By Amanda Frye
Hidden from site by forest brush is the Strawberry Creek headwater spring. The spring is known only as “A6108.” According to the State Water Board, Spring A6108 is appropriated to the San Bernardino National Forest. The Forest Service lists the spring water right priority date as October 31, 1928, which coincides with “Article X Water” being added to the California Constitution in 1928.
Article X and its key subcomponent Section 2 came about as a consequence of the lawsuit Herminghaus v. Southern Calif. Edison filed in 1926 and adjudicated in 1928 which concerned riparian rights on the San Joaquin River and the use of that water to replenish the soil. Article X Section 2 declares that all uses of water must be for a beneficial purpose and must be reasonable in quantity. Under Article X, while it is assumed the general welfare requires that the water resources in California be put to beneficial use to the fullest extent of which they are capable, the waste or unreasonable use of water is to be prevented and a water right does not extend to the waste or unreasonable use of water. In this way, multiple uses of water and the reuse and recycling of water is favored and reserving or dedicating water for a single-purpose use is disfavored.
These principles are of relevance in the San Bernardino Mountains.
Occasionally, Spring A6108 has been referenced as “highway spring” since its diversion provided mountain fresh water for the Red Rock Wall fount along Highway 18 starting in the 1920s. Historic documents list the spring flow as over 9,000-10,000 gallons per day. The United States Geological Survey 1915 California Springs water supply paper describes a “cold spring of considerable size” in this location. In 1985, this spring ceased being diverted to the red rock wall drinking fountain. The forest service changed the beneficial use to wildlife enhancement and fire protection.
In October 2016, a Spring A6108 site survey was conducted by U.S. Forest Service Hydrologist Robert Taylor along with Michelle Bearmar, Southern California province geotechnical engineer. Field notes describe the spring as “damp” with “ no discernible flow.” Photos reveal a damp moss covered rock face visible through thick riparian vegetation.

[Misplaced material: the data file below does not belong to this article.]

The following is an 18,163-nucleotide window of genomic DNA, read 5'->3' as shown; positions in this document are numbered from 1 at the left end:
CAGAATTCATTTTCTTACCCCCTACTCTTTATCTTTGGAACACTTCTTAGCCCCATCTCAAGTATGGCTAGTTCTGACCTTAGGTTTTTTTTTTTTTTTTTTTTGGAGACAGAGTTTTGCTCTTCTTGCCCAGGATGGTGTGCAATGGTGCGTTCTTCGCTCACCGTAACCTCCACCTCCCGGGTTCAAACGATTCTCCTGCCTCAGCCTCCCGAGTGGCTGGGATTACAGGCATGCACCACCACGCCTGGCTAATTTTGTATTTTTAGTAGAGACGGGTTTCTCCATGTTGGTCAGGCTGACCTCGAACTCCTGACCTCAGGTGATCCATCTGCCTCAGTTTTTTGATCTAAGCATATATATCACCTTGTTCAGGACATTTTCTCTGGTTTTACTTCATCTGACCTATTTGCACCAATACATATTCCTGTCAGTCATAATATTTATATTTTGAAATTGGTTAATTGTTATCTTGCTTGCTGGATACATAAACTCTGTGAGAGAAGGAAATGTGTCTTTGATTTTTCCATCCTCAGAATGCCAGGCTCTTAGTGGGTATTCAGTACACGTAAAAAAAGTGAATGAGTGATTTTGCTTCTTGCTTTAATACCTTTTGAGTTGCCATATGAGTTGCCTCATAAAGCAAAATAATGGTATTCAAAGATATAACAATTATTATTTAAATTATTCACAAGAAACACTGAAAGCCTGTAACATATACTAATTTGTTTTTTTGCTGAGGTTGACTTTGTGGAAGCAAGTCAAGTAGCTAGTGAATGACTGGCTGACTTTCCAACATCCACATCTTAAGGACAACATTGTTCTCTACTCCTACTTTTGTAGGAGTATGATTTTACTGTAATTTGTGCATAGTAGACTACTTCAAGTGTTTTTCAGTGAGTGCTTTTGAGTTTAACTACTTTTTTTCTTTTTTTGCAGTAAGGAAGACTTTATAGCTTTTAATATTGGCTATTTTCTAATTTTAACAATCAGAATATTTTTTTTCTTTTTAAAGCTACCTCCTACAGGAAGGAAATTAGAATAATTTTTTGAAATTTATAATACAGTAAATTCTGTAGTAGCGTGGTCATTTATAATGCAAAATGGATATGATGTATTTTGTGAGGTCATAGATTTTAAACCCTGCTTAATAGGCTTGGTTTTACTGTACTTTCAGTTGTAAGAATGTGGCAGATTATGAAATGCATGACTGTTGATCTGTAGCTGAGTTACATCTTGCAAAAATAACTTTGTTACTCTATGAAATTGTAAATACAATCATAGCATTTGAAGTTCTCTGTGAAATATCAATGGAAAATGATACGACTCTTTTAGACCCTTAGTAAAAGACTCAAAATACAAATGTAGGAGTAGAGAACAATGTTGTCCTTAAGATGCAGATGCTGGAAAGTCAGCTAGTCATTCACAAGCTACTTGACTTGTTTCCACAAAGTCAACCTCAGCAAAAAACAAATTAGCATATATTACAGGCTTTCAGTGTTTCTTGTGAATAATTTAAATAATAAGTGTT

Site survey notes confirm the spring is still being put to beneficial use at the diversion point.
Nestlé Waters of North America, Inc. engages in the extraction of approximately 35 million gallons of water annually from Strawberry Canyon/Strawberry Creek in the San Bernardino National Forest by means of boreholes and horizontal wells several hundred feet distant from Spring A6108.
A question among hydrologists and U.S. Forest Service biologists is whether Spring A6108 water output dwindled as the result of Nestlé’s removing millions of gallons of groundwater nearby. Those familiar with the circumstance believe that forest spring’s reduction from a flow of 10,000 gallons per day to only moisture is related to the Nestlé operation.
Nestlé pipes this groundwater down the mountain to trucks, which haul it away to be bottled and sold as “Arrowhead 100% Mountain Spring Water.” Nestlé continues to drain the forest groundwater despite expired permits, drought, and no solid proof of water rights in this National Forest location. Nestlé’s pipeline right-a-way permit annual fee is $524. This permit expired in 1987 and has been under National Environmental Policy Act review by the Forest Service for the last several years. A federal lawsuit over the expired permit was filed by Center for Biodiversity, Story of Stuff and Campaign Courage and is currently in the appeal process.
The State Water Board’s Natalie Stork said “We are currently investigating water rights issues in the East Twin Creek watershed,” which includes upper Strawberry Creek where Nestlé’s borehole wells and tunnels are located. According to the SWRCB data base, A6108 is the only appropriated water right in this section of the San Bernardino National Forest and the Forest Service is the rightful owner. Hydrologists believe that if Nestlé’s borehole and well operations cease, Spring A6108 will return to its historical flow rate.
By Amanda Frye